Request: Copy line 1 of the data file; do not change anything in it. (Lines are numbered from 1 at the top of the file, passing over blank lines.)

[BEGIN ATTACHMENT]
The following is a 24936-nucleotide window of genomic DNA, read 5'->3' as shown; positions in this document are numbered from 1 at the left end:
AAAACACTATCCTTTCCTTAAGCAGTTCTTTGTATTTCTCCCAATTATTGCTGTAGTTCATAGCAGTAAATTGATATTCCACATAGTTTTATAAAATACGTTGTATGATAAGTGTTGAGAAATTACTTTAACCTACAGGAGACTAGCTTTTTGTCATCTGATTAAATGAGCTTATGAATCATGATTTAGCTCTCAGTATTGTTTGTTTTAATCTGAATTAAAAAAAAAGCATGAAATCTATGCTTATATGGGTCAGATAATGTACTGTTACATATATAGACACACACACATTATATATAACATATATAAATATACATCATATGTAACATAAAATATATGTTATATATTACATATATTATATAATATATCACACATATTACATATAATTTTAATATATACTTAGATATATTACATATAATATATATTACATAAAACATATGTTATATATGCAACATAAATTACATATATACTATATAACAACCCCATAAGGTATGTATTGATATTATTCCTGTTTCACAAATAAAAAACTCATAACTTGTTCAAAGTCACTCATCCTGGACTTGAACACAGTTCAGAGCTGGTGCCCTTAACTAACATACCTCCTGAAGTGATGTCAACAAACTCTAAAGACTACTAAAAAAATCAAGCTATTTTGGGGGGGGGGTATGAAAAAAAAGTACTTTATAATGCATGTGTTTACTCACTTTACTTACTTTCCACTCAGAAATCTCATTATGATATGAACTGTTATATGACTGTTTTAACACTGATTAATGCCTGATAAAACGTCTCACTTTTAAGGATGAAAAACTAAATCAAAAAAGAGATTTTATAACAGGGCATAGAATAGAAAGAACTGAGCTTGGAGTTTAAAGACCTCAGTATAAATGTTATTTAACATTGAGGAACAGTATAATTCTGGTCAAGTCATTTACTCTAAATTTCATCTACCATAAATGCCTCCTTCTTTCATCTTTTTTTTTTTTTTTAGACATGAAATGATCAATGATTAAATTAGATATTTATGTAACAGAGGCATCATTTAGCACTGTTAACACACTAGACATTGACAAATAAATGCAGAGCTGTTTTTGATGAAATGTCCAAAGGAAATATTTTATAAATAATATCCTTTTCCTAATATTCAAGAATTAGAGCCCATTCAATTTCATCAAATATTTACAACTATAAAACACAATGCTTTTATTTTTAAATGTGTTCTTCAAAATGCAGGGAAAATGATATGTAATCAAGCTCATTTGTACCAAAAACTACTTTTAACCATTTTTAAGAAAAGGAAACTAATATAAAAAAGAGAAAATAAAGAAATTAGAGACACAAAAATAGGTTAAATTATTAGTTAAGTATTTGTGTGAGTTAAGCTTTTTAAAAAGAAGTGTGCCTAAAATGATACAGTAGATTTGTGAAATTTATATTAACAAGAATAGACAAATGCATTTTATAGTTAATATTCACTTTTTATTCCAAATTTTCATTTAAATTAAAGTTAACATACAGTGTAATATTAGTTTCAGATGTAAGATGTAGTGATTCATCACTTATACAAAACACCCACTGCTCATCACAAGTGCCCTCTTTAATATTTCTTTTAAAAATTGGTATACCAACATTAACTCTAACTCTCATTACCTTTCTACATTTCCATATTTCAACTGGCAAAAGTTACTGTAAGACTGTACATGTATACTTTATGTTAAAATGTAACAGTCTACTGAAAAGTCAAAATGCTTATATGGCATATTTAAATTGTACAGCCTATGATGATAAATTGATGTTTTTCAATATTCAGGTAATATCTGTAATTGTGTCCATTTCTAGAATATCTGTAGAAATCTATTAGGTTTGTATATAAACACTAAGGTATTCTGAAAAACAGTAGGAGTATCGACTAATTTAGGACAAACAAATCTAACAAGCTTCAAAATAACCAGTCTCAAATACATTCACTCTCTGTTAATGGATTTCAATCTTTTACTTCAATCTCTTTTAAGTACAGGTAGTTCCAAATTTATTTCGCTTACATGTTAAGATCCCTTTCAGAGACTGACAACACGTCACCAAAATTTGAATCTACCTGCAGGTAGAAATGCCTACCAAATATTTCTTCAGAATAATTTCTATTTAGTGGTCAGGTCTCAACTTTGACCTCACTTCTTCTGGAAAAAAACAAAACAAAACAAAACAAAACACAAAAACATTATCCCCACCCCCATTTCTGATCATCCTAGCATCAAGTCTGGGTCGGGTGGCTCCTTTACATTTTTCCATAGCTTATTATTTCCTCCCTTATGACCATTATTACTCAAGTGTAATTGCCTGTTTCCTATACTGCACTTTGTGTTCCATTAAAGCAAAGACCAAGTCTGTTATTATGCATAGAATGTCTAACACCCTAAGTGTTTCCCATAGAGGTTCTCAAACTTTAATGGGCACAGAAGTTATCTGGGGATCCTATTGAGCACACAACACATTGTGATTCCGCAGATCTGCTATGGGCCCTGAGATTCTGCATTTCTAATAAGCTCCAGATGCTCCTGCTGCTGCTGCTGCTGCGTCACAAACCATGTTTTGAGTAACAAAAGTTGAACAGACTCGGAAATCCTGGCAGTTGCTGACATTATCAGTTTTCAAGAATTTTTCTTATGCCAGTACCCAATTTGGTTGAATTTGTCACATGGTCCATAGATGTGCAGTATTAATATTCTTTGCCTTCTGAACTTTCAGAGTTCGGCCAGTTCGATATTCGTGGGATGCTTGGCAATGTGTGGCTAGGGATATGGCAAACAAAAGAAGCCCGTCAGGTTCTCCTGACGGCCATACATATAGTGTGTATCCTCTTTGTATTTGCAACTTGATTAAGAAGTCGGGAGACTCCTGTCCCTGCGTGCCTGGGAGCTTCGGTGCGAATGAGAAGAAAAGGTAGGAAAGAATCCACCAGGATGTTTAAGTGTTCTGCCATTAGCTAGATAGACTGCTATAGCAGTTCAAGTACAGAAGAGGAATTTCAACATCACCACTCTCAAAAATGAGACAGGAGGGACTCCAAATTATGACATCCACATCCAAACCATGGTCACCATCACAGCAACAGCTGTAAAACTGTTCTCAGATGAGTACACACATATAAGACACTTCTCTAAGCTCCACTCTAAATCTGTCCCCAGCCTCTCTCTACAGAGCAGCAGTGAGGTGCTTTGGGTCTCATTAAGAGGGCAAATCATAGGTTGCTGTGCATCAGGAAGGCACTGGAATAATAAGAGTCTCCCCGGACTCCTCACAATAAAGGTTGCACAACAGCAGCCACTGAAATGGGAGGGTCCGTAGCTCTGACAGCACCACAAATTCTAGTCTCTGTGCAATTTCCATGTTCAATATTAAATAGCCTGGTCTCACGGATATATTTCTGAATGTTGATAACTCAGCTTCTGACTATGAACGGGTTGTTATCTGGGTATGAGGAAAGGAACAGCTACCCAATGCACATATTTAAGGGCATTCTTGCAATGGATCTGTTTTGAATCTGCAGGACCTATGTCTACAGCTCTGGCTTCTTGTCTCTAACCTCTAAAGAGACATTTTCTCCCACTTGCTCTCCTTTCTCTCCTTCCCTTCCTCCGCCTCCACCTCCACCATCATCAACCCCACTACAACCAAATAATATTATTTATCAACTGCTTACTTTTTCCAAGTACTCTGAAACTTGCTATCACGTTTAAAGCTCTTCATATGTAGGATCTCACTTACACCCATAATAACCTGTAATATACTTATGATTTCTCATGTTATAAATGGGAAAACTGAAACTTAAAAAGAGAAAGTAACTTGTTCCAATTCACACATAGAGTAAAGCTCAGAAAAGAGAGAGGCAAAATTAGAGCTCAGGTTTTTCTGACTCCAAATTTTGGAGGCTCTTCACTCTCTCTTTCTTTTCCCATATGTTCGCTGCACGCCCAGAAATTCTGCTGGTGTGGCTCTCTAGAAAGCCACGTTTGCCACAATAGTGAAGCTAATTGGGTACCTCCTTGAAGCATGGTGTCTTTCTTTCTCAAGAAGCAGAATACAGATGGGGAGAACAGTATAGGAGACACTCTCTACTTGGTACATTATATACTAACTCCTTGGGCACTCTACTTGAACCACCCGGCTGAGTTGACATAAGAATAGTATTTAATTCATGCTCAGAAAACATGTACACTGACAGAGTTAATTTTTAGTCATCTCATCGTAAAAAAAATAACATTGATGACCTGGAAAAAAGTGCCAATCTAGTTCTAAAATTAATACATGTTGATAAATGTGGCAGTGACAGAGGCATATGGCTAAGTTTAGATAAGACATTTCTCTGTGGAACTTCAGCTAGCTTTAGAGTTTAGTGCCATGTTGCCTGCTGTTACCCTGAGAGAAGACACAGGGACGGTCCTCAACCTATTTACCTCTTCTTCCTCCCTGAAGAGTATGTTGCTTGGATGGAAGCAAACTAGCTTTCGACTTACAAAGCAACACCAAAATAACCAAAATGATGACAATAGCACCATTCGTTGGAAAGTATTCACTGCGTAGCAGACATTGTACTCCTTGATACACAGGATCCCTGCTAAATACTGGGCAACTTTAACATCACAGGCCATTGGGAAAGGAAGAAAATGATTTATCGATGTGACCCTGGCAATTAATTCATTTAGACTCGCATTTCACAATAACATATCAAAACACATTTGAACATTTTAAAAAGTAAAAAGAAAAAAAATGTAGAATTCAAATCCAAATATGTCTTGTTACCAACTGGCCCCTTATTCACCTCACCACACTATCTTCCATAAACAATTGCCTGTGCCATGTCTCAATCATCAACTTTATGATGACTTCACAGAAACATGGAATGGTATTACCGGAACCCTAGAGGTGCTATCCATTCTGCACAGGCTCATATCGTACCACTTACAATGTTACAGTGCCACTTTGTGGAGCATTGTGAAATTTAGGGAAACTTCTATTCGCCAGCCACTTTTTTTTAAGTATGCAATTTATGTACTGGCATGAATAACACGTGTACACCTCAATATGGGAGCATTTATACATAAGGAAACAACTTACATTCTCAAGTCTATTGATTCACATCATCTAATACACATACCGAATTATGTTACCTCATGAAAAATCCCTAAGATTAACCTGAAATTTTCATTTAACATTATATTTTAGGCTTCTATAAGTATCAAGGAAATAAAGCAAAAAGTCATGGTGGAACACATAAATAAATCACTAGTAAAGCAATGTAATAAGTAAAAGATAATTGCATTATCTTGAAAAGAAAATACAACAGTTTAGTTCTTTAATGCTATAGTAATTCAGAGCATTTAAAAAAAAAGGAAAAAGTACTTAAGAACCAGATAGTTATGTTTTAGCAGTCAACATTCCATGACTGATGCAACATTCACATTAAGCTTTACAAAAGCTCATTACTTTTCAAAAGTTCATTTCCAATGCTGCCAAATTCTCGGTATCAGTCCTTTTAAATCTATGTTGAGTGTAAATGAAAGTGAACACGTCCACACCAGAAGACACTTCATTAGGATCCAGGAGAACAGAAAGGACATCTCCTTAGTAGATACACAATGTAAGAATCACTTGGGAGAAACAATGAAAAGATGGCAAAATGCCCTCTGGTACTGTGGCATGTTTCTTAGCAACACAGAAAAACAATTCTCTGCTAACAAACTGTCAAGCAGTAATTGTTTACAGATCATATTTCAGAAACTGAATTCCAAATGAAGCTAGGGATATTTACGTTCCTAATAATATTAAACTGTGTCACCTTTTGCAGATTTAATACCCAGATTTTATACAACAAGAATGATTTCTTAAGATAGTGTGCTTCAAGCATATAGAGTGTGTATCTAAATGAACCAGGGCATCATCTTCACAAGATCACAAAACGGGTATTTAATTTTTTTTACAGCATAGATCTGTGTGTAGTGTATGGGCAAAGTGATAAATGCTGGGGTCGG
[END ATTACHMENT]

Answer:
The following is a 24936-nucleotide window of genomic DNA, read 5'->3' as shown; positions in this document are numbered from 1 at the left end: